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The Loneliness and Chronic Disease Cycle



Even before the pandemic, there was an epidemic of loneliness in the US and globally. In 2018, a Kaiser Family Foundation study reported that ~60 million Americans felt lonely.[1] During the pandemic, according to a Harvard study, this number has increased to 36%. In their study, 36% of respondents reported feeling lonely “frequently” or “almost all the time or all the time”.[2] This equates to almost 100 million Americans. This does not even consider the global impact of loneliness.


While we may be aware of the psychological effects of loneliness, loneliness can also have physiologic effects which worsen chronic disease.


What is loneliness?

Researchers define loneliness as the “unpleasant experience that occurs when a person’s network of social relationships is deficient either qualitatively or quantitatively.”[3] The qualitative aspect means a lack of close or deep relationships. A person may have interactions with others, but they are superficial and not close. The quantitative aspect means that a person may not have many personal interactions at all, either superficial or deep.


Loneliness and Chronic Illness

Loneliness is associated with increase of psychiatric disorders such as depression.[4] It can also have negative effects on a person’s physiologic health.


The negative impact of loneliness is the same as smoking 15 cigarettes per day![5]


Some effects on the body are:[6]

- Worsening hypertension (increase in blood pressure)

- Increased flight or flight response (increased norepinephrine), which can disrupt sleep and increase risk of long-term inflammation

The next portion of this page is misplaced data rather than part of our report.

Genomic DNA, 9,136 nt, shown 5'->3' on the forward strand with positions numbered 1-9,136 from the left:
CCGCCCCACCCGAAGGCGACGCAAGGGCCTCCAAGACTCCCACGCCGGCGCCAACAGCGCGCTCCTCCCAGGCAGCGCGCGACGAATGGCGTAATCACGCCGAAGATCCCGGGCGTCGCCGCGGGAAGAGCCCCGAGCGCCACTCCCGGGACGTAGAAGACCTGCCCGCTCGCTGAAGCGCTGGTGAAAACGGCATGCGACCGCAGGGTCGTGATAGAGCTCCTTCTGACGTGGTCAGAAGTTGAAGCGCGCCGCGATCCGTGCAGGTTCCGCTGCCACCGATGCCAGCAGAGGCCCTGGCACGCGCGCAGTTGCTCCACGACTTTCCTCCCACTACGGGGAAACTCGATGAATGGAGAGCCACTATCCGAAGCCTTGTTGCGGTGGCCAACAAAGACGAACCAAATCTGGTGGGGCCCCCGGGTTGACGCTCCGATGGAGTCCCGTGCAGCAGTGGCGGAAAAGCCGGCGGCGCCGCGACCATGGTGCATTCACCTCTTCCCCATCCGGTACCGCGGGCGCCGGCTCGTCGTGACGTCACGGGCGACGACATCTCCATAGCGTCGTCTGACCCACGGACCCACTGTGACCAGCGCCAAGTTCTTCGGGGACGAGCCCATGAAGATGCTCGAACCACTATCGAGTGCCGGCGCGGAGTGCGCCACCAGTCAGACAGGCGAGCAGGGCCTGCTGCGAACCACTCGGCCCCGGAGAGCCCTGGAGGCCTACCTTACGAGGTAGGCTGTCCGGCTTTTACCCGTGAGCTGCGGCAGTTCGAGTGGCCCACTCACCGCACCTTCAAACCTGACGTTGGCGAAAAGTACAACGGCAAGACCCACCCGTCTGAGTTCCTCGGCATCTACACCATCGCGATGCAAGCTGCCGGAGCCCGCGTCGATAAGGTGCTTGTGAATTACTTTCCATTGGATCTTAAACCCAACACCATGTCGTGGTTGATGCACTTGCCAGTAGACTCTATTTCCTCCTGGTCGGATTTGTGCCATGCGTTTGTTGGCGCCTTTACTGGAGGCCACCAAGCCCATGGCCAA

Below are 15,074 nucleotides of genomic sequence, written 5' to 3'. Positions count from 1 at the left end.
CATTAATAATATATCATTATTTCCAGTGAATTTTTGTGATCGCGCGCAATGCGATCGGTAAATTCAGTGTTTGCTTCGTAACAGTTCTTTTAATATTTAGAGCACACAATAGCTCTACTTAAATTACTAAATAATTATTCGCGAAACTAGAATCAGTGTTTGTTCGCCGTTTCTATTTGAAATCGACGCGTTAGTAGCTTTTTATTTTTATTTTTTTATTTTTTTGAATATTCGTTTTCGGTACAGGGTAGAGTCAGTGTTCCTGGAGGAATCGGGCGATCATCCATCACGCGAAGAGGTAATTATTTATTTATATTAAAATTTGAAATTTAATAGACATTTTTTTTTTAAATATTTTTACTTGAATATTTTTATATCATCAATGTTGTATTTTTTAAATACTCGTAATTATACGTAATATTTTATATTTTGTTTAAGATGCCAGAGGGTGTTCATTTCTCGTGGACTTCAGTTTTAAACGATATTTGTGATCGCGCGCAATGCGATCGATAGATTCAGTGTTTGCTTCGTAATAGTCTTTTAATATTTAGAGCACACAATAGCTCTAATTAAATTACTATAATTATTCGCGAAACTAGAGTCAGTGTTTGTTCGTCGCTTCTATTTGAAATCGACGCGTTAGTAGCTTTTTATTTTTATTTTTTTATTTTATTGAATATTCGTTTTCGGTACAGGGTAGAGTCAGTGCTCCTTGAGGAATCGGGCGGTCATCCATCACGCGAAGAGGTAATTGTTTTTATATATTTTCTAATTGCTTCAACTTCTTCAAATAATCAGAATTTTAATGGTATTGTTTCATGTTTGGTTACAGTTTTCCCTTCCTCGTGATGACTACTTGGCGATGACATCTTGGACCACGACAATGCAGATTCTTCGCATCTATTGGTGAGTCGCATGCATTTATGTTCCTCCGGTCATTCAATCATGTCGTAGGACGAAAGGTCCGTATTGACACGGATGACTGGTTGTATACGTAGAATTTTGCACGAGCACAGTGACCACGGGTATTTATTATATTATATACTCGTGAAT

- Increased stress hormones (increase in cortisol)

- Increase risk of stroke

- Increased risk of heart disease

- Higher mortality rate


Furthermore, according to the CDC, social isolation has been associated with increasing a person’s risk of premature death from all causes, a similar risk as associated with smoking, obesity, and physical inactivity.[7]


At the same time, chronic illness can worsen loneliness. Becoming more debilitated or having decreased mobility due to chronic conditions can make social activities difficult.[8]


Fighting loneliness by encouraging human connections can help to stop this cycle. At the same time, the improvement of chronic conditions can enable people to be healthy enough to seek out more social interactions.


Venja Health is building a platform to encourage people to be more mindful of their health and to connect people over shared experiences of their conditions, thereby helping to stop this cycle of chronic disease and loneliness on both fronts!



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1. DiJiulio B et al. Loneliness and Social Isolation in the United States, the United Kingdom, and Japan: An International Survey. Aug. 30, 2018.

2. Loneliness in America: How the Pandemic Has Deepened an Epidemic of Loneliness and What We Can Do About It

3. Bekhet, A.K. & Zauszniewski, J.A. (2008). Loneliness: a concept analysis. Nursing Forum, 43(4): 207-213. 4. Kool, M.B. & Geenen, R. (2011). Loneliness in patients with rheumatic diseases: the significance of invalidation and lack of social support. The Journal of Psychology: Interdisciplinary and Applied, 146(1-2): 229-241. 5. The Cost of Loneliness Project. https://www.thecostofloneliness.org/ 6. https://medium.com/the-ascent/the-crushing-cost-of-loneliness-on-society-b6c4121a0efa 7. CDC, 2020. https://www.cdc.gov/aging/publications/features/lonely-older-adults.html#:~:text=Health%20Risks%20of%20Loneliness&text=Social%20isolation%20significantly%20increased%20a,%2C%20obesity%2C%20and%20physical%20inactivity.&text=1-,Social%20isolation%20was%20associated%20with%20about%20a,percent%20increased%20risk%20of%20dementia. 8. https://journals.lww.com/nursing/Fulltext/2020/12000/Managing_loneliness_and_chronic_illness_in_older.8.aspx#:~:text=In%20older%20adults%2C%20chronic%20illness,experience%20cognitive%20decline%20and%20dementia.





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